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Last year, Gordon Murray Automotive (GMA) announced details of its plan to create the world’s lightest, most driver-focused supercar. Setting the benchmark so high required new levels of innovation, and a shift away from the current supercar trend of ever-greater power, speed and – inevitably – weight.

Revealing a total vehicle weight of just 980kg, the GMA team undercut the typical supercar (approx. 1,436kg*) by almost a third. To achieve this engineering feat, the team chose not to present a stripped-back track vehicle, but to deliver owners a car that is comfortable, practical and drivable every day.

Commenting on his ‘every component counts’ approach to lightweighting, Professor Murray said: “Designing a lightweight sports car does not come from specifying exotic materials alone, it comes from a state of mind, from absolute focus and control, and from a deep understanding of lightweight, optimised design.”

Weight-to-power, not power-to-weight

One of Murray’s core philosophies is that there is a huge difference between power-to-weight ratio and his own design perspective that considers a vehicle’s ‘weight-to-power’.

In the T.50, every 100hp only has to propel 150kg of car, whereas for the typical supercar (1,436kg with 684hp) the weight it has to propel is 40% higher, at 210kg. It is this weight-to-power calculation that drives the development of the T.50, with every component designed and engineered to achieve the lowest starting weight. This focus and control ensures no retrospective weight-saving measures need to be implemented late in the car’s development.

Weighing just 980kg and powered by a 650hp V12 engine, the T.50 sets a challenging benchmark for rival supercars. To match the T.50’s 663hp/ton, the typical 1,436kg supercar would need an additional 300hp. Of course, the 950hp required to match the T.50 on paper would add cost, complexity, and require larger, heavier components (tyres, drivelines, transmission, brakes, etc.) to handle the extra power.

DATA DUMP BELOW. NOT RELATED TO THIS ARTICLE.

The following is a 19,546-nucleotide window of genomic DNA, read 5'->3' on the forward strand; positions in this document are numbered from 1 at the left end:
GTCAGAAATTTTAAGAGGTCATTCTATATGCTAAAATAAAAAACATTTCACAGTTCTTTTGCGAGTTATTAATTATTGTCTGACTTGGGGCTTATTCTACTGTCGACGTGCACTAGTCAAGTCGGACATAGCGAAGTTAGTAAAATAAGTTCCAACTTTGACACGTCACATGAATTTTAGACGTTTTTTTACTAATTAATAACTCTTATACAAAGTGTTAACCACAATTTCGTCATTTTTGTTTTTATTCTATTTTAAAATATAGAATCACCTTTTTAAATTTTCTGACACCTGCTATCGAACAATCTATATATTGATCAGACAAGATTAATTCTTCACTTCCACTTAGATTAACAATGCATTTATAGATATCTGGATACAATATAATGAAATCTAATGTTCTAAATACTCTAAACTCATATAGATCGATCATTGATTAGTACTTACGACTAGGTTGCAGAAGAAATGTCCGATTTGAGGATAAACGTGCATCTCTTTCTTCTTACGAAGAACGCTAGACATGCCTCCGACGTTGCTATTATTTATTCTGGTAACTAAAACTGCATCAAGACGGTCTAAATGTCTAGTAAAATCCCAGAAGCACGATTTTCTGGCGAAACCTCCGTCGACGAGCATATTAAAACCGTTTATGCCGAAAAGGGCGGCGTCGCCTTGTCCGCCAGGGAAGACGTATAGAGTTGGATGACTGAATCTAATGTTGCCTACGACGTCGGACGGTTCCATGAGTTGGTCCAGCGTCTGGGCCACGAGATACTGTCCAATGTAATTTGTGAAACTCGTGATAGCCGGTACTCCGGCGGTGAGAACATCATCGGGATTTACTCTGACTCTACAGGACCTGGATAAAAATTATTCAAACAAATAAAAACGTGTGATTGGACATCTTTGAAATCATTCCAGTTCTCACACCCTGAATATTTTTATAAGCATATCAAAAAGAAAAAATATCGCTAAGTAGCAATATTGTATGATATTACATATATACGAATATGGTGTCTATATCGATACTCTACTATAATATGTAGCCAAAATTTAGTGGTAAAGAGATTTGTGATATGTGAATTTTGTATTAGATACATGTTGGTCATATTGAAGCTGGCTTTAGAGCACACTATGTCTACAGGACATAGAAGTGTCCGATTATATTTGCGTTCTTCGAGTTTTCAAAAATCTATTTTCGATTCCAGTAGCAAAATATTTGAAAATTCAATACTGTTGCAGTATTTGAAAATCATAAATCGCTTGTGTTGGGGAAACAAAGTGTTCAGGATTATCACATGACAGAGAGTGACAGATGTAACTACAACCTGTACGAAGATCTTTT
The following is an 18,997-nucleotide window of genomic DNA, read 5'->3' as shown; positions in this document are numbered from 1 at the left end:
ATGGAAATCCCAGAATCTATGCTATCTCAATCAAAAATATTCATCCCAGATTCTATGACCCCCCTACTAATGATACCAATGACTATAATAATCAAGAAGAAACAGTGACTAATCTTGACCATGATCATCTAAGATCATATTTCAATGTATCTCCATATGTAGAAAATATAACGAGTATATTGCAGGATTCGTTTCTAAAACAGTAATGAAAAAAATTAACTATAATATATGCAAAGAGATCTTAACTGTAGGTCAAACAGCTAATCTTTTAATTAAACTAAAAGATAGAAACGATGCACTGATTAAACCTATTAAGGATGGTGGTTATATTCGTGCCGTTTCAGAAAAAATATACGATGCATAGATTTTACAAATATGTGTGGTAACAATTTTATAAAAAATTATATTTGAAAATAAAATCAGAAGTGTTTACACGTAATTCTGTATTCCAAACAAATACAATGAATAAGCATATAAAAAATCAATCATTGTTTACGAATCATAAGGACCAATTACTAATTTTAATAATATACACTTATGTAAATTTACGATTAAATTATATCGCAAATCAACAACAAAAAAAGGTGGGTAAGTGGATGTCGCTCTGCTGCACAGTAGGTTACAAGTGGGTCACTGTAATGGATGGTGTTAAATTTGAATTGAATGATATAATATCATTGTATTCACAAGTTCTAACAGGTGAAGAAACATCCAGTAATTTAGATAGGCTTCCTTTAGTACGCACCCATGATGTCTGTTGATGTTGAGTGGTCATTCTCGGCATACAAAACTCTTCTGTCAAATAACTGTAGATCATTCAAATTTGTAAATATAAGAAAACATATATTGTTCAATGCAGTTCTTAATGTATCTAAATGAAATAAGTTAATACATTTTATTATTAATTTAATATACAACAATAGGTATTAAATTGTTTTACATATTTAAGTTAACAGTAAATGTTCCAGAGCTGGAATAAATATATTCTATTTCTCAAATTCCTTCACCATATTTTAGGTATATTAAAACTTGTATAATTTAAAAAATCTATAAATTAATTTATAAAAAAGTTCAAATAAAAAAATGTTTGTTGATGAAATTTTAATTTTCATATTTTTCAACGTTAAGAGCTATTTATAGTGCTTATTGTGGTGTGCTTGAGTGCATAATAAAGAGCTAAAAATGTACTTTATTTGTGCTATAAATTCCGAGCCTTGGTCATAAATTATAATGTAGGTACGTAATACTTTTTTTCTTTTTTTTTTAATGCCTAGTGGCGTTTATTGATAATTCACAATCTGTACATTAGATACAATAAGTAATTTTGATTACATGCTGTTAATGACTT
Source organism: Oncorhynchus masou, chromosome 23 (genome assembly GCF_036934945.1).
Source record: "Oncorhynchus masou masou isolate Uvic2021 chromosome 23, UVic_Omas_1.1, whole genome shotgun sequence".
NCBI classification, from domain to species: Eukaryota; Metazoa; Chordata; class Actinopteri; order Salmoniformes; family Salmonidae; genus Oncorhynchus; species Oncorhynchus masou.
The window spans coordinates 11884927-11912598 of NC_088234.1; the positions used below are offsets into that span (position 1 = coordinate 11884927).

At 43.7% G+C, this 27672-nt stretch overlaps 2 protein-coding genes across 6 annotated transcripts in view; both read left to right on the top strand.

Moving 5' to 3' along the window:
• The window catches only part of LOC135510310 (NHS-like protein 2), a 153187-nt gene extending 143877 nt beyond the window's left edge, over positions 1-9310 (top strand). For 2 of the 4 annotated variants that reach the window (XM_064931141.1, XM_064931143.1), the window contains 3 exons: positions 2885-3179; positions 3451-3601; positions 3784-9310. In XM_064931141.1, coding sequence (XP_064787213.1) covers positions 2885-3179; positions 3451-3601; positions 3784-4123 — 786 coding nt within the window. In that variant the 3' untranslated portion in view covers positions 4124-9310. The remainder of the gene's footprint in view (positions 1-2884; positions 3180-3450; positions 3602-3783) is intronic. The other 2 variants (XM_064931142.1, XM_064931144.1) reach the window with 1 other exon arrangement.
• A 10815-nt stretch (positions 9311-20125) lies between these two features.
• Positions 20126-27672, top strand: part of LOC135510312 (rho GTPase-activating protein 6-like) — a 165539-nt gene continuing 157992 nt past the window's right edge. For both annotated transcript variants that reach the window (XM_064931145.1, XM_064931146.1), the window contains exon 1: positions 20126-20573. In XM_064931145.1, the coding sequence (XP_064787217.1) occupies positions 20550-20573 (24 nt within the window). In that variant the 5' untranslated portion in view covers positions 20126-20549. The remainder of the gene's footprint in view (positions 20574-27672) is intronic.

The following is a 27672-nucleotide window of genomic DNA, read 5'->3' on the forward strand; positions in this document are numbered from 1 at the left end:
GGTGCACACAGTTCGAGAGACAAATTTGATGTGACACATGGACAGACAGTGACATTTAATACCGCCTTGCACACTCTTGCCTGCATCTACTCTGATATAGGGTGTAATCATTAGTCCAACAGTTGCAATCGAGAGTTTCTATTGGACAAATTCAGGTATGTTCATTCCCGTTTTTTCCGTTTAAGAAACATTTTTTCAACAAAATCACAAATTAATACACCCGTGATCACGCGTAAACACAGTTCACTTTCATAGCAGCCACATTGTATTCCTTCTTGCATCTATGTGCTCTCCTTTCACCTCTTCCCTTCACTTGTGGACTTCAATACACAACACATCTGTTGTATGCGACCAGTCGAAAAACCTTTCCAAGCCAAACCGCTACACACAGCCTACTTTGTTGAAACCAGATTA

Weight kills dynamic performance

A heavy car can never deliver the dynamic attributes of a lighter car – even if it has the same power to weight ratio. While it is possible to disguise a heavy car’s dynamic capabilities with complex active suspension and sophisticated electronics, the agility, responsiveness and reward of a lightweight vehicle cannot be matched.

Professor Murray said: “Today, the enjoyment of driving has been lost as so many supercars only come ‘alive’ at the upper-ends of their performance capabilities. Chasing a top speed only adds weight (notably through ever-more powerful engines), so the future of true performance cars lies in shedding weight intelligently.”

Every component counts

With a compact footprint of just 4,380mm (l) x 1,850mm (w), the T.50 is smaller than a Porsche 911 but offers comfortable space for three passengers and luggage. Its fully carbon fibre monocoque and body panels weigh less than 150kg in total. Inside, the three racing-inspired seats are also constructed using carbon fibre. The centrally-positioned driver’s seat weighs less than 7kg, while the passenger seats that flank it to the rear each achieve a weight that is under 3kg.

The T.50 is equipped with a naturally-aspirated V12 powerplant, the world’s highest revving road car engine (12,100rpm), which produces 650bhp. Through exacting standards, innovative engineering and the expertise of Cosworth Powertrain engineers, the weight of the GMA 4-litre unit is less than 180kg. This makes it the lightest road-going V12 ever made and more than 60kg lighter than the BMW S70/2 V12 in the McLaren F1 – while generating more power.

To minimise weight at every stage of development, GMA’s senior design and engineering teams hold a weekly ‘weight watchers’ meeting to review the weight of the car and its components. Monitoring the weight of every part, down to nuts, bolts and washers, the team keeps close checks during every stage of the development process.

This method has seen countless designs, revisions, trials and refinements of components large and small. Highlighting the team’s fanatical mindset around minimising weight is the approach the engineers took to specifying the car’s fixings (nuts, bolts, screws, etc). On many cars, these fixings are generic and far larger than they need to be. For the T.50, the diameter and length of each fixing (around 900 in total) was optimised by calculating the forces to which each would be exposed.

For the Gordon Murray Automotive team, no saving in weight is considered insignificant. For example, the pedal box is 300g lighter than the F1’s and the glazing is 28% thinner than usual while remaining a strong structural component. For the whole team, their lightweighting focus is unwavering, every innovation, test, and revision combines to deliver the purest, lightest, most driver-focused supercar ever.

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